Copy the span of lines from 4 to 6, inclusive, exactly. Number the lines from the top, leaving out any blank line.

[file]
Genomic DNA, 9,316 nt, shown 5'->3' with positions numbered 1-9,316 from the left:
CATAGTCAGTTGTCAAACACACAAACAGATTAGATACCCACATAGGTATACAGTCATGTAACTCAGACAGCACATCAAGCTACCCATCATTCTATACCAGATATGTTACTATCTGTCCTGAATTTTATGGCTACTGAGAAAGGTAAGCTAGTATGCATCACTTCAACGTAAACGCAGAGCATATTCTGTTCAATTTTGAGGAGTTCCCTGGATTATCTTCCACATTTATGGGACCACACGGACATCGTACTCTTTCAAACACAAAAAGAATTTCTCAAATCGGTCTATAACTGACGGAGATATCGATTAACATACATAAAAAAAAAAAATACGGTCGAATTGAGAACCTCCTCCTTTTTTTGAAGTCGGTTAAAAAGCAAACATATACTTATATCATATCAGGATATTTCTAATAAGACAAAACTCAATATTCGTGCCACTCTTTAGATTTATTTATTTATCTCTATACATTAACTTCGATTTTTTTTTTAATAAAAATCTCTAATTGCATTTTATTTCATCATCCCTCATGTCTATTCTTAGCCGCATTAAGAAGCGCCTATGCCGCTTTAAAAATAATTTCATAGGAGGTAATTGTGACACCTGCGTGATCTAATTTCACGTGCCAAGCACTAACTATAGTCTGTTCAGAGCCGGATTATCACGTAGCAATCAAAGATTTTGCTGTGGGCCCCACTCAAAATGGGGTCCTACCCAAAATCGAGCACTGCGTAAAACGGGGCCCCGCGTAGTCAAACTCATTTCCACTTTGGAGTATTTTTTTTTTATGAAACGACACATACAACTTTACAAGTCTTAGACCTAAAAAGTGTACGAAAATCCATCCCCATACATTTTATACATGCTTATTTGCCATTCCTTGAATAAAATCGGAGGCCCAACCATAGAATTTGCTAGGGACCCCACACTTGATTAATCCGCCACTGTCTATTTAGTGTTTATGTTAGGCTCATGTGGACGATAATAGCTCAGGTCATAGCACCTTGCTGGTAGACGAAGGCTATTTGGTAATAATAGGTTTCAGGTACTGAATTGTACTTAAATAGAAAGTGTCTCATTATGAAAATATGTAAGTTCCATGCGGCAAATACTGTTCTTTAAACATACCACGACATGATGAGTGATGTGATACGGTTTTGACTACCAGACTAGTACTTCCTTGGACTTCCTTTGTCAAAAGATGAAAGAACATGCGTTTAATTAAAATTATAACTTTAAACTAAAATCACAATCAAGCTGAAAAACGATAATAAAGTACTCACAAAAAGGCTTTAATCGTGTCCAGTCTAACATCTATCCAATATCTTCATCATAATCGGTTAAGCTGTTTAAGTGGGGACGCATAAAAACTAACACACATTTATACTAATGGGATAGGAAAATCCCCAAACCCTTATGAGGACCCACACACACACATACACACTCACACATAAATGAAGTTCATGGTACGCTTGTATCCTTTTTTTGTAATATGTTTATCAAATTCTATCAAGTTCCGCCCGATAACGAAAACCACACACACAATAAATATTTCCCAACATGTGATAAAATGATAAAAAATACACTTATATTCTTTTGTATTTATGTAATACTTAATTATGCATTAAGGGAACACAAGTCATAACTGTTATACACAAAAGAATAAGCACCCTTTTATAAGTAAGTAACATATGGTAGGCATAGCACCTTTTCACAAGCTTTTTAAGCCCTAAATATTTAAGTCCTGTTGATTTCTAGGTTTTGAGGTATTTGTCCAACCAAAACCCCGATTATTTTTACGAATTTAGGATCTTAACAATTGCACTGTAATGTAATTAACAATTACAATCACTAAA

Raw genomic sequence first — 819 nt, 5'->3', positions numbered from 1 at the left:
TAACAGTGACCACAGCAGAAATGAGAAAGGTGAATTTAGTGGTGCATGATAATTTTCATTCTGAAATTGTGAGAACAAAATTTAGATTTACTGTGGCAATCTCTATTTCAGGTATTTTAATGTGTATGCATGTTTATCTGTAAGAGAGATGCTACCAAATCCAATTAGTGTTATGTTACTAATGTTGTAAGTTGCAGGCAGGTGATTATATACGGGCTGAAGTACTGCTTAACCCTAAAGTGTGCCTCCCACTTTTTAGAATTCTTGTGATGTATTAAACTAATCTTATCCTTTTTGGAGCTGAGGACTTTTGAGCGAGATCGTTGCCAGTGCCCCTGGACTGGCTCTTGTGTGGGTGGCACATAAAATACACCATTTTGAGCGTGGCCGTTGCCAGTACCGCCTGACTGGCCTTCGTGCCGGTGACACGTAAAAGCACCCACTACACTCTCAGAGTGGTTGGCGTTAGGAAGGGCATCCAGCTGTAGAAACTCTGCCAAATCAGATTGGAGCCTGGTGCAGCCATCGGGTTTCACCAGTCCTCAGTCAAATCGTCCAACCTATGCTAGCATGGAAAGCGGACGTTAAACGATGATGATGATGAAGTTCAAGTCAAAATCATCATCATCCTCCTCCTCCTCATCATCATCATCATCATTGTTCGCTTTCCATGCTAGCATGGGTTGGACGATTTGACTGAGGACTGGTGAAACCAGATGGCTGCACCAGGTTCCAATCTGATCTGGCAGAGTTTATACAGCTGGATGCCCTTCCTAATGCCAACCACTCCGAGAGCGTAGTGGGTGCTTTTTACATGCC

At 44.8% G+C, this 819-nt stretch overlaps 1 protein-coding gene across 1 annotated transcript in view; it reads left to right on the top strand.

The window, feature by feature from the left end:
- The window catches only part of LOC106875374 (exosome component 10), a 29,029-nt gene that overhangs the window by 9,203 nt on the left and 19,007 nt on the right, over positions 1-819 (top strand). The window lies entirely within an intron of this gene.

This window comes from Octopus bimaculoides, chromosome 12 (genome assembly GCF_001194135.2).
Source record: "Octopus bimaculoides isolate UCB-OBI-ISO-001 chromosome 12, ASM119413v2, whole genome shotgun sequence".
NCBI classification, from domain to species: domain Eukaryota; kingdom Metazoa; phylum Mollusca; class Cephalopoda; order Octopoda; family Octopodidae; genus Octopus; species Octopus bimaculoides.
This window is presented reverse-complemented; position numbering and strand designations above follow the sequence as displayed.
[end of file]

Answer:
TAACAGTGACCACAGCAGAAATGAGAAAGGTGAATTTAGTGGTGCATGATAATTTTCATTCTGAAATTGTGAGAACAAAATTTAGATTTACTGTGGCAATCTCTATTTCAGGTATTTTAATGTGTATGCATGTTTATCTGTAAGAGAGATGCTACCAAATCCAATTAGTGTTATGTTACTAATGTTGTAAGTTGCAGGCAGGTGATTATATACGGGCTGAAGTACTGCTTAACCCTAAAGTGTGCCTCCCACTTTTTAGAATTCTTGTGATGTATTAAACTAATCTTATCCTTTTTGGAGCTGAGGACTTTTGAGCGAGATCGTTGCCAGTGCCCCTGGACTGGCTCTTGTGTGGGTGGCACATAAAATACACCATTTTGAGCGTGGCCGTTGCCAGTACCGCCTGACTGGCCTTCGTGCCGGTGACACGTAAAAGCACCCACTACACTCTCAGAGTGGTTGGCGTTAGGAAGGGCATCCAGCTGTAGAAACTCTGCCAAATCAGATTGGAGCCTGGTGCAGCCATCGGGTTTCACCAGTCCTCAGTCAAATCGTCCAACCTATGCTAGCATGGAAAGCGGACGTTAAACGATGATGATGATGAAGTTCAAGTCAAAATCATCATCATCCTCCTCCTCCTCATCATCATCATCATCATTGTTCGCTTTCCATGCTAGCATGGGTTGGACGATTTGACTGAGGACTGGTGAAACCAGATGGCTGCACCAGGTTCCAATCTGATCTGGCAGAGTTTATACAGCTGGATGCCCTTCCTAATGCCAACCACTCCGAGAGCGTAGTGGGTGCTTTTTACATGCC

At 44.8% G+C, this 819-nt stretch overlaps 1 protein-coding gene across 1 annotated transcript in view; it reads left to right on the top strand.

The window, feature by feature from the left end: